Questioning government is nation’s duty
Originally published in Red and Black
Editor’s Note: The following is an open letter to Kevin Giesler in response to his column (“Protesting the war is unpatriotic”), which appeared Tuesday in The Red & Black.
You are dead wrong.
In your column, you wrote, “Whoever says you can support the soldiers and not the war is wrong.”
As an Iraq war veteran, I must tell you, Mr. Giesler, Americans can and must support the soldiers, not the war.
In January 2003, as my troopship crossed the Atlantic bound for Kuwait, I wondered why we were going to war.
In February, as my fellow Marines and I got ready to attack Iraq without TV, phone or Internet to keep us informed, I still wondered.
In March, during our invasion of Iraq, as rockets flew over our heads and we moved forward laden with rifles and hand grenades, I really wondered.
You wrote, Mr. Giesler, that dissent is patriotic only if it’s about high taxes or unjust laws but not about war. You wrote that people who think our troops are killing innocent people are not supporting the troops.
In Iraq, I followed orders.
As a Marine, regardless of my questions, it was my duty to follow lawful orders.
Now, it is my duty and the duty of all Americans to be engaged and question our leaders.
I support the troops. Many are close friends of mine with whom I have served.
I do not support the war because it is being managed by civilians, not military leaders, and because our troops are not being given what they need to safely and successfully accomplish their mission.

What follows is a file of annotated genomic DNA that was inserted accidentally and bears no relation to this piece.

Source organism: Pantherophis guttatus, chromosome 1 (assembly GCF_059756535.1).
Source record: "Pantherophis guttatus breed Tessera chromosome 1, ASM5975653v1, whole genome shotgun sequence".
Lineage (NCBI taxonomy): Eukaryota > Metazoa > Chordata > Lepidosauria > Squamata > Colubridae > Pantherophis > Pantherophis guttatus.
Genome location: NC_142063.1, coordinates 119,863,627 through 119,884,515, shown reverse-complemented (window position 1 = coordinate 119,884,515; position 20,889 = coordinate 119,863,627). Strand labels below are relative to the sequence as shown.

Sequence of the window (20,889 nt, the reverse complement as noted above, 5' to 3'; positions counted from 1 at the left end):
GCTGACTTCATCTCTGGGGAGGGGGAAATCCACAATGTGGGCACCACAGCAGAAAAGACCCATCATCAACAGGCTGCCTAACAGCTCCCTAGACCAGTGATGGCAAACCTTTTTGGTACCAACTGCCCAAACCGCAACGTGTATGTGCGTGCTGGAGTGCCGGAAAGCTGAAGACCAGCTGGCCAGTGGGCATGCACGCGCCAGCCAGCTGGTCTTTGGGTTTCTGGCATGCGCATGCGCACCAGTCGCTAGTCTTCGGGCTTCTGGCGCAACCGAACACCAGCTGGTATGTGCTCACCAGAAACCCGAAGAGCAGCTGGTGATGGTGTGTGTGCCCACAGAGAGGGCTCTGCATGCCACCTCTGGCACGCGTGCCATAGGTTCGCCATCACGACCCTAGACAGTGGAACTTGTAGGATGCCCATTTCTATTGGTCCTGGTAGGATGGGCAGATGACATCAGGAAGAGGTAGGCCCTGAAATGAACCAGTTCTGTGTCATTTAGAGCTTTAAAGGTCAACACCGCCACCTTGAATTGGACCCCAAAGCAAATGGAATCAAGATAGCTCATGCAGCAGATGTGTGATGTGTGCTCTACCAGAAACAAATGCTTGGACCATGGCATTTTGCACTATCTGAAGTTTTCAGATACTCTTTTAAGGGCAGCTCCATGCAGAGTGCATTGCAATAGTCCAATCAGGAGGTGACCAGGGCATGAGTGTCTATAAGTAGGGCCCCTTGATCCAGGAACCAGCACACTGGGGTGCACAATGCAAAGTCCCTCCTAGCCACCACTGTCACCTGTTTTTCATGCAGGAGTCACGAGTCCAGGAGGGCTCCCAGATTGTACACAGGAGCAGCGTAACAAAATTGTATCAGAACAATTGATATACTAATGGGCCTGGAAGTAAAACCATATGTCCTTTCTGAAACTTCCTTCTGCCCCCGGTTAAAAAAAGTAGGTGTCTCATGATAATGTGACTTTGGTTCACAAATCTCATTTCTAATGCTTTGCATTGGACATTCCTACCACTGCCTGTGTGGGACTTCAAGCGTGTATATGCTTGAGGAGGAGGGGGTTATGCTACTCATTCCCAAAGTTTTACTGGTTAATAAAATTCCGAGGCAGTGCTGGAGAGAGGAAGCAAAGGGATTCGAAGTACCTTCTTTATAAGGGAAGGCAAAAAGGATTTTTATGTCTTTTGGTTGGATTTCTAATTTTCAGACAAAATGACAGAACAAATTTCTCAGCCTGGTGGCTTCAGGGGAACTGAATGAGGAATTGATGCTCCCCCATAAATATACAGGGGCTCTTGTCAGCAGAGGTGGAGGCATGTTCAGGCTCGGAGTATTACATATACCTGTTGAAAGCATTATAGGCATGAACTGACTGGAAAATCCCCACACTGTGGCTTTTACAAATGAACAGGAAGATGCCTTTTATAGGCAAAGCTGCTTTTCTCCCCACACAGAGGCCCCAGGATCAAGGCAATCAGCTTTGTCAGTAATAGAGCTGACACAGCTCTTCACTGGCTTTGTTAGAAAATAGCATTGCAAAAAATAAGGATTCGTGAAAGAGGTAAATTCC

And that, Mr. Giesler, is how I and all Americans clearly can distinguish between our policy makers and those who are ordered to implement that policy.
If those against the war do not protest, then who will question our government? If voices of dissent are not raised, then why do we have a democracy at all?
Don’t forget, Mr. Giesler, that soldiers, sailors and Marines are human beings, and human beings make mistakes, especially in war.
If any of our troops have killed innocent people then the public should know about it, and the guilty should be held accountable.
If some people in the American public think these killings are taking place, then they have every right to protest and have their questions answered.
We, as a people, should be able to scrutinize the actions of our military. It exists solely for our protection.
Citizens, out of fear, have been silent far too long.
After Sept. 11, 2001, the American public seemed to want quick solutions and vengeance, and to get it, it was willing to not ask too many questions as long as someone paid the price.
When people in power wage a war how they see fit without being questioned, only bad things can happen.
Is terrorism a threat?
Do we need to hand over our rights and keep our collective mouths shut to win a war on terror?
What do we — you, I and our classmates — need to do?
We need to exercise our rights and demand answers and results from our elected officials.
We need to truly support our troops by requiring our government to properly fund and equip them and not send them into battle without sufficient numbers to get the job done.
We need to understand that we cannot fight two simultaneous wars and expect no sacrifice from the majority of the American public.
As time went by during my tour in Iraq, I saw good and bad things happen.
When we received mail and heard of anti-war protests back home, some of the Marines said the protesters were stupid.
I realized the fact that people could protest at all was reason enough for me to protect them.
Many who protest the war want the best for our troops, Mr. Giesler — they want them to live.
I can’t think of anything more patriotic.